The world of data security is always evolving. To help you keep up on the latest development, we have complied a variety of white papers that our customers have found helpful in their decision making processes.
Disposal of drives and other data-bearing hardware is a necessary but often neglected part of every organization’s IT lifecycle. However, many companies skim over this process and leave potential gaps that can be exploited. Fortunately, these gaps are easy to fix with a little awareness and the right tools. This whitepaper explores seven commonly missed security gaps when retiring their drives and resolutions.
When it comes to software distribution methods, you have a wide array of options you can utilize, from CDs, DVDs, and Blu-ray discs to USB drives, the Cloud, and a PXE network. There are key differences with each method that will determine how much interaction is required by the IT technician or person responsible for installing the software application onto the device.
The hardware assets leaving your organization can be a security risk – even after they’re discarded. Cyber criminals have gone to great lengths to access storage media, even going through landfills. Physical destruction remedies this possibility by reducing hard drives and other stargate devices to shreds. However, with 3.4 million tons of e-waste going into landfills every year (according to the U.S. Environmental Protection Agency in 2014), the chance your sensitive data is at risk, is higher than you may think.
Devices connected to your corporate network may contain data believed to have been deleted. Exposure of sensitive company data can put your security at risk. It can jeopardize the reputation of your business and risk violations of industry and federal regulations. These are just a few reasons to use hard drive wipe software to address data persistence and data remanence.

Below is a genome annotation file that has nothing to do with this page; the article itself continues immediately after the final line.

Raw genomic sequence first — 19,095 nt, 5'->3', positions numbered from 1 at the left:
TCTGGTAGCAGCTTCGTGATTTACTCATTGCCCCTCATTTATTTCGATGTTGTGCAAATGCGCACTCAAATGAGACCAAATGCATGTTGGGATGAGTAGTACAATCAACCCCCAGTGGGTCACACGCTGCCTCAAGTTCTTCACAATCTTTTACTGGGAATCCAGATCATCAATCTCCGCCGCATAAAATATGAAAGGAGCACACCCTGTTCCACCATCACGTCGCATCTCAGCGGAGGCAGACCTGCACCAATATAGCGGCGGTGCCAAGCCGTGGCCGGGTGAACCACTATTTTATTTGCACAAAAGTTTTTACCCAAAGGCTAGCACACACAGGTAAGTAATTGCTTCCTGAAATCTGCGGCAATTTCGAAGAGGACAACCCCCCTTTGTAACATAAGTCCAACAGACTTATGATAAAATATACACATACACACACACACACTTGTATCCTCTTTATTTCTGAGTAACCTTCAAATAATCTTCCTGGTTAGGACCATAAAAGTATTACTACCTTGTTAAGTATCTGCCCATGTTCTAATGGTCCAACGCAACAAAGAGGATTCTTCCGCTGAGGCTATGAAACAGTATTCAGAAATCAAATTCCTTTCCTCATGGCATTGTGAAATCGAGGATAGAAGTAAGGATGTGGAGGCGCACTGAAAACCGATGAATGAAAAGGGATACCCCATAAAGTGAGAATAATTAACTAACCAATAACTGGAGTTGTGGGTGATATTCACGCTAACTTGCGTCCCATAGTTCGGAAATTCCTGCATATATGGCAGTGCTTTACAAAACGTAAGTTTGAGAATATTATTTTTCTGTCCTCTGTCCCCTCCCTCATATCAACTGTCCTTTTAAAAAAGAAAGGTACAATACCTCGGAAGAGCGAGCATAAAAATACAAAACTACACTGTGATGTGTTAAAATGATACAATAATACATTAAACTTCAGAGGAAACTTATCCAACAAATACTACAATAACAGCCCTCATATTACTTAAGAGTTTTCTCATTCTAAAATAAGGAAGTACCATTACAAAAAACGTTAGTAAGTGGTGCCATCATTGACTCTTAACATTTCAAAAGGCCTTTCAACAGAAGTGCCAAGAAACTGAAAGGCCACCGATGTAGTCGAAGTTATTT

There is a significant difference between software claiming to be "in compliance" with standards and software that is "certified" by recognized security organizations. Learn why certification is important and why relying only on compliance is dangerous.
New data breach strategies and attacks have made it imperative that standards be put in place to protect credit card data. The Payment Card Industry Data Security Standard (PCI DSS) is an ongoing regulation started in 2006 to ensure that all companies that accept, process, store or transmit credit card information do so in a secure environment.
Encrypting hard drives adds an effective new level of data protection and security for organizations. However, there is a disturbing trend of relying upon encryption as a form of data sanitization. While encrypted data may seem inaccessible it should never be considered 'sanitized' since all of the data remains and various risk factors threaten this approach.
The worlds strictest data protection regulations have recently gone in to effect. General Data Protection Regulation's newest updates aim to protect all EU citizens from privacy and data breaches. Every organization that collects and/or processes data from people in the EU is subject to GDPR and needs to comply.